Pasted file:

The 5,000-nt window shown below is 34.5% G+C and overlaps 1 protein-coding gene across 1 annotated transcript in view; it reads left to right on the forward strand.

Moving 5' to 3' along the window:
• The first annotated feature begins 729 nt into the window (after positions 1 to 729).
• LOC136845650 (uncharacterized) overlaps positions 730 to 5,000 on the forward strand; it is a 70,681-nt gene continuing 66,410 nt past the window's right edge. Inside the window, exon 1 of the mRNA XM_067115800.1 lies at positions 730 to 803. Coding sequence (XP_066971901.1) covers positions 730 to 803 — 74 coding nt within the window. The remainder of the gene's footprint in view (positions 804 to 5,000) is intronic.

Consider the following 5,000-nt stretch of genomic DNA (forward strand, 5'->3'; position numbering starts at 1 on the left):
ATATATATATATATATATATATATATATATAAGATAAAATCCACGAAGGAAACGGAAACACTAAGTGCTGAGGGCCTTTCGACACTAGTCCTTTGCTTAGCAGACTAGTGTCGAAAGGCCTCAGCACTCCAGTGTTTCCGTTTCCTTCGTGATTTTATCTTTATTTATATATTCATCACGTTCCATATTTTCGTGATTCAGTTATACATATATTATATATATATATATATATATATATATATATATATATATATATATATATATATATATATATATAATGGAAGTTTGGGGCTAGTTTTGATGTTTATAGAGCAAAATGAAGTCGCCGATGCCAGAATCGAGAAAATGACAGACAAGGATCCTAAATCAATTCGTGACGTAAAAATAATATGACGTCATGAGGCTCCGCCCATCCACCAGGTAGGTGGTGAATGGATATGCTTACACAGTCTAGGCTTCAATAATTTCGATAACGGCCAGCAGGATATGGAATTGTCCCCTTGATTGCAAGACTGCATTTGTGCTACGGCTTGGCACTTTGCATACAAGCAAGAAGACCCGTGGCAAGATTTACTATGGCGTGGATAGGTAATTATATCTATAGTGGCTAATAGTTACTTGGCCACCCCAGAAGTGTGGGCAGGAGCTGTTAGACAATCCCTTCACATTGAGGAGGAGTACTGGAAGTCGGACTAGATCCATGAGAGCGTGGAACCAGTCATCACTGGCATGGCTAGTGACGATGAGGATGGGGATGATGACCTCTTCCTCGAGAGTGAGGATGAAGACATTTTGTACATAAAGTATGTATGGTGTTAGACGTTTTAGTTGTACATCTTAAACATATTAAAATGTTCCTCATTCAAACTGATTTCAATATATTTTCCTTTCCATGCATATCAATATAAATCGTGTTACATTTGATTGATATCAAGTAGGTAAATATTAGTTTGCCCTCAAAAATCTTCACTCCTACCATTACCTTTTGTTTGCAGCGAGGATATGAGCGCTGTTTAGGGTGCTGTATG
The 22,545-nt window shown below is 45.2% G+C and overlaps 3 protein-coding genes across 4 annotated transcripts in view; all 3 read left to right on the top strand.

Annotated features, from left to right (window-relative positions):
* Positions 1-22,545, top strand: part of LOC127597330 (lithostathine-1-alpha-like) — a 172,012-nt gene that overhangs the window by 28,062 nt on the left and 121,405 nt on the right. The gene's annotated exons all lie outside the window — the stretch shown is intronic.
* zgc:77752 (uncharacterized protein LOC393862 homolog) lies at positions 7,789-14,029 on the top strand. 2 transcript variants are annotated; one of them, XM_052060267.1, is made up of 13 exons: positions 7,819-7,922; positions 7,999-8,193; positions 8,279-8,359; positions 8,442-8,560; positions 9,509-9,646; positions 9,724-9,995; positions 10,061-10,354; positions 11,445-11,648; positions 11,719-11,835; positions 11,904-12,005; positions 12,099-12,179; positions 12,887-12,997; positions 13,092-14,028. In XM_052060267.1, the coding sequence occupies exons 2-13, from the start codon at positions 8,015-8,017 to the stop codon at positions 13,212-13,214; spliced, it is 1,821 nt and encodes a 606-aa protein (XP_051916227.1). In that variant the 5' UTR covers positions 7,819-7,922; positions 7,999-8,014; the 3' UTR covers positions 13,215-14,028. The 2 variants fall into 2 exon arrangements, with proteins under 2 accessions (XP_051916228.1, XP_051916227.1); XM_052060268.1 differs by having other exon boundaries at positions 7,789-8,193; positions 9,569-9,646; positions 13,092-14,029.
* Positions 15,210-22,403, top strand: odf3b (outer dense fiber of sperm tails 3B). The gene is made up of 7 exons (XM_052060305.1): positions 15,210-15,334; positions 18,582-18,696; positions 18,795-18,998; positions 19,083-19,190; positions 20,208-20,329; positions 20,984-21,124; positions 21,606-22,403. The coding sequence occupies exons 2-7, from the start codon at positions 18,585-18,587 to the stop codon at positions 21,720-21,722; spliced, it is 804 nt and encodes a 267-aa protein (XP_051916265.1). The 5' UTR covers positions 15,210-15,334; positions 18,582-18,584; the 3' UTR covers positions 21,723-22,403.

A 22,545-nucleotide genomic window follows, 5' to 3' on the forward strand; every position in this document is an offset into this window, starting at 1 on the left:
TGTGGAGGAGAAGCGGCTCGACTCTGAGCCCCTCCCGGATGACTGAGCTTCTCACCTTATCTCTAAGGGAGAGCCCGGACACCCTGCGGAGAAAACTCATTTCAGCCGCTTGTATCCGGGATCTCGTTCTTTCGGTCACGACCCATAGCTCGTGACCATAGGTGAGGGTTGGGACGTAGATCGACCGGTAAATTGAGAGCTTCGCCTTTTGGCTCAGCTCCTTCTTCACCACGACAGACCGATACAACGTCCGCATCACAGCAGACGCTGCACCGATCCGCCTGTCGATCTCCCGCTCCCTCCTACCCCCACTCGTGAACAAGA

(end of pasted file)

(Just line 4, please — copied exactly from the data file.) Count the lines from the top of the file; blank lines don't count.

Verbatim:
• LOC136845650 (uncharacterized) overlaps positions 730 to 5,000 on the forward strand; it is a 70,681-nt gene continuing 66,410 nt past the window's right edge. Inside the window, exon 1 of the mRNA XM_067115800.1 lies at positions 730 to 803. Coding sequence (XP_066971901.1) covers positions 730 to 803 — 74 coding nt within the window. The remainder of the gene's footprint in view (positions 804 to 5,000) is intronic.